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Why is Mental Health Important?
Individuals who are mentally healthy are able to cope with the normal stresses of life. These stresses do not impact their ability to work productively, make contributions to the community, and built and maintain healthy relationships.
Conversely, a mental health disorder or mental illness impacts a person's ability to function. The person's thinking, behavior, and emotions are affected, and the illness disrupts their ability to carry out daily activities like attend work/school, or engage in satisfying relationships - Youth Mental Health First Aid Course.
Mental health conditions impact a large number of youth. Statistics from the National Alliance on Mental Illness (NAMI) demonstrate the importance of this topic. Some statistics shared in this infographic are:
- 1 in 6 year aged 6-17 experience a mental health disorder each year.
- 50% of all lifetime cases of mental illness begin by age 14 and 75% by age 24.
- The average delay between the onset of symptoms and intervention is 11 years.
- High school students who experience significant symptoms of depression are more than twice as likely to drop out compared to their peers.
- Students aged 6-17 with a mental, emotional or behavioral concern are three times more likely to repeat a grade.
In the 2021 national data, suicide is the second leading case of death for youth 10 to 14 years old. In Iowa the data is even more alarming. Suicide is the second leading cause of death for ages 5 to 44 years old.Back to top
Adverse Childhood Experiences (ACES)
Adverse Childhood Experiences, more commonly known as ACEs, are stressful or traumatic events experienced during childhood. Research shows these events impact brain development, and are related to health problems throughout the lifespan.
Resources and information on the impact of early experiences on brain development:Back to top
Resilience is the ability to thrive, adapt, and cope despite tough times. It is the ability to overcome and, in some cases, benefit from challenging experiences. Both staff and students benefit from the ability to bounce back from challenges with new learning and strength.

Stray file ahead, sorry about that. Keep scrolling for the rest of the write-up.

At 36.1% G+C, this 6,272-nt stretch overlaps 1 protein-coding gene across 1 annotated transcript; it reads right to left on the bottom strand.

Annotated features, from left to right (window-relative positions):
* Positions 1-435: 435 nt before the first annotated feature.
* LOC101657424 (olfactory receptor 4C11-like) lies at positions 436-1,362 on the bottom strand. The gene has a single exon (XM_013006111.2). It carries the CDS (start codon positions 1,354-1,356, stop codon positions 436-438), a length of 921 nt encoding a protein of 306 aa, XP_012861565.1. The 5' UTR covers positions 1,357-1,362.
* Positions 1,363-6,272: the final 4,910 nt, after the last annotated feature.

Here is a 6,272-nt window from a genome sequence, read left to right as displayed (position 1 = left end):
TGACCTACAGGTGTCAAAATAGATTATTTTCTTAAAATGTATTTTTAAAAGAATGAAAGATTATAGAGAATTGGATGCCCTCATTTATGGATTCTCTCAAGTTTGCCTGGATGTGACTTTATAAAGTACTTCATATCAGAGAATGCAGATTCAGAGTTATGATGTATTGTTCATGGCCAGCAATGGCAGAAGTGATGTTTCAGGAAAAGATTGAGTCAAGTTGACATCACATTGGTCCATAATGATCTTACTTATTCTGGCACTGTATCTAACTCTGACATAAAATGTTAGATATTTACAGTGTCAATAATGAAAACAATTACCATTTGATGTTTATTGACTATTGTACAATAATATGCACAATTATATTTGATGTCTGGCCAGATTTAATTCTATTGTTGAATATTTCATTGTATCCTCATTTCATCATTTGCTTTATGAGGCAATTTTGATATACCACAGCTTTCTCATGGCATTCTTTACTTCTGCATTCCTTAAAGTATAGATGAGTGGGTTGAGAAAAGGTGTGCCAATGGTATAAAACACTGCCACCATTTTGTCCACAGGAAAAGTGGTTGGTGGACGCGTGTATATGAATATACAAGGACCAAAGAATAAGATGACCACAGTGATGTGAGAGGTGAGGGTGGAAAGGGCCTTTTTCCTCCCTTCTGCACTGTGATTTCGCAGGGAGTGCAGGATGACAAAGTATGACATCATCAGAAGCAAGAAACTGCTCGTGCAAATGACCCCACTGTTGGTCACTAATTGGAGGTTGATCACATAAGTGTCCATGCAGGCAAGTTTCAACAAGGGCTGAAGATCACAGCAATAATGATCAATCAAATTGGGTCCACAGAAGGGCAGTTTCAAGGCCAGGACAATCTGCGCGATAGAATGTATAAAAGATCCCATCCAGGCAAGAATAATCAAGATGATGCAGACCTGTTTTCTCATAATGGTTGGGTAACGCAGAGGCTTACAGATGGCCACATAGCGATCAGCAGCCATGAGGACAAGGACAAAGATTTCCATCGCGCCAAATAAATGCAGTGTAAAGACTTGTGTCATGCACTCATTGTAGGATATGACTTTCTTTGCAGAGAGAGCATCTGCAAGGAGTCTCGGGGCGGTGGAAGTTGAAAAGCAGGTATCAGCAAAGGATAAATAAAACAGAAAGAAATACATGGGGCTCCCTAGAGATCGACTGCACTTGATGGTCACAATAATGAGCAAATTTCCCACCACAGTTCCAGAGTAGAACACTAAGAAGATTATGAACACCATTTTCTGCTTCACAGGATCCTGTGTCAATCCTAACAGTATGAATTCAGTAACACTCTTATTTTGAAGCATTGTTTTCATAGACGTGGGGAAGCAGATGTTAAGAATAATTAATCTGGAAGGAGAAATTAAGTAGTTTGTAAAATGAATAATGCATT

Caring Adult-Student Relationships
It is important to note the critical role that caring adult-student relationship play in the positive development of youth. Youth with at least one caring committed adult relationship are more likely to flourish and become productive adults, including:
- Participation in after-school activities
- Staying calm and controlled when faced with challenges
- Feeling less sad and depressed
- Less likely to report experiencing bullying
- Caring Adults: Important for Positive Child Well-Being
- How Kids Learn Resilience
- Fostering Resilience
- From Risk to Resiliency: What Schools Can Do
- Resiliency in Action
- How Teachers Can Build Emotional Resilience
988 Suicide and Crisis Lifeline
Call or text 988 or chat 988lifeline.org for 24/7 access to trained crisis counselors who can help people experiencing mental health-related distress, thoughts of suicide, substance use crisis or any other kind of emotional distress.
Deaf and Hard of Hearing people who need support:
- Dial 988, when prompted select "ASL Now," and follow the prompts
- Visit 988lifeline.org and select "For Deaf & Hard of Hearing" link
Text "HOPELINE" to 741741 or go to https://centerforsuicideawareness.org/ for 24/7 free trained crisis counselors.
SAMHSA's National Helpline is a free, confidential, 24/7, 365-day-a-year treatment referral and information service (in English and Spanish) for individuals and families facing mental and/or substance use disorders.